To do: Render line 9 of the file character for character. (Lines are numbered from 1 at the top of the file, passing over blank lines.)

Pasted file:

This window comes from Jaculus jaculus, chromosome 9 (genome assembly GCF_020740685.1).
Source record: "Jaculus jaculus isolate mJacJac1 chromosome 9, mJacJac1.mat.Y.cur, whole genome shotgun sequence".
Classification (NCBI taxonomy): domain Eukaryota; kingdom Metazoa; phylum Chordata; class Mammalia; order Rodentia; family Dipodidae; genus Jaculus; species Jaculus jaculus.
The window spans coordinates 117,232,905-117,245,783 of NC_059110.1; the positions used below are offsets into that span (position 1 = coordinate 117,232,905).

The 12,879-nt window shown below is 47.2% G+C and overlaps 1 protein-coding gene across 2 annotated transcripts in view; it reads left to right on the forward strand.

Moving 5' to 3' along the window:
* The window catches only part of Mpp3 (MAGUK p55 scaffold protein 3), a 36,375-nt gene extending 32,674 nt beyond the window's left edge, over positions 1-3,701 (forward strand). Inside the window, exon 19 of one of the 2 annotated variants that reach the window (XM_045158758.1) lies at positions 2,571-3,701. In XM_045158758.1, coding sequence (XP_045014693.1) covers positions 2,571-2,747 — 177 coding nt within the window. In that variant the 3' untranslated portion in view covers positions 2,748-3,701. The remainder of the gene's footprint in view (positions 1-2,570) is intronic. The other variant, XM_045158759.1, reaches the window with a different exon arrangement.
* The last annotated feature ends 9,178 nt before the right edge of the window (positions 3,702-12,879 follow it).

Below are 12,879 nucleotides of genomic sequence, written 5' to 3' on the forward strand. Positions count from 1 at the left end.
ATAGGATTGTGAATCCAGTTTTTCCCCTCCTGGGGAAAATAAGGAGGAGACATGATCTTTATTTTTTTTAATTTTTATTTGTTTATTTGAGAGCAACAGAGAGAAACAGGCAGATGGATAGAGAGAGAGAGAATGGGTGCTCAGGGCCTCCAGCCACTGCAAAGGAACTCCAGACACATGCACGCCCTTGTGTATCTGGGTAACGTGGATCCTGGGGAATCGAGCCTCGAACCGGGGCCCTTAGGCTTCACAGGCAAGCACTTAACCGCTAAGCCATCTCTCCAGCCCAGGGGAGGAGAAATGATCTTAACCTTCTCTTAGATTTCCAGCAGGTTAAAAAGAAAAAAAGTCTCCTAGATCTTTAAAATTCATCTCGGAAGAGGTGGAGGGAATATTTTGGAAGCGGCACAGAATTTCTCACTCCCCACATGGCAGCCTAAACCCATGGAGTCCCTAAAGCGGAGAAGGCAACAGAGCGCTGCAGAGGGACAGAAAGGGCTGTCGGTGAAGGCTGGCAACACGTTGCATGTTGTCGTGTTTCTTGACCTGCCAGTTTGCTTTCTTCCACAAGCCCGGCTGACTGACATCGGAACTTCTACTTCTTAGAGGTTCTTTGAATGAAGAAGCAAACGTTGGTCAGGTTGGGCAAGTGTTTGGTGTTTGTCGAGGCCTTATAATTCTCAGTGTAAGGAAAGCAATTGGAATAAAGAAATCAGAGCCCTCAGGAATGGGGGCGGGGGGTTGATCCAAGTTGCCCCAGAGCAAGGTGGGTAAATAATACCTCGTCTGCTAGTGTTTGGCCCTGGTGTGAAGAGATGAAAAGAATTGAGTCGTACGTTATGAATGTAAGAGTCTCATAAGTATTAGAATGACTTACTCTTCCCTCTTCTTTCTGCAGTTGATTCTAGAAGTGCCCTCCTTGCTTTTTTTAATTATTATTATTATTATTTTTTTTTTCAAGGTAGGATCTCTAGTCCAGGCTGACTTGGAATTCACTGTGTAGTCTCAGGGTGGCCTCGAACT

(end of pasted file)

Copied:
Below are 12,879 nucleotides of genomic sequence, written 5' to 3' on the forward strand. Positions count from 1 at the left end.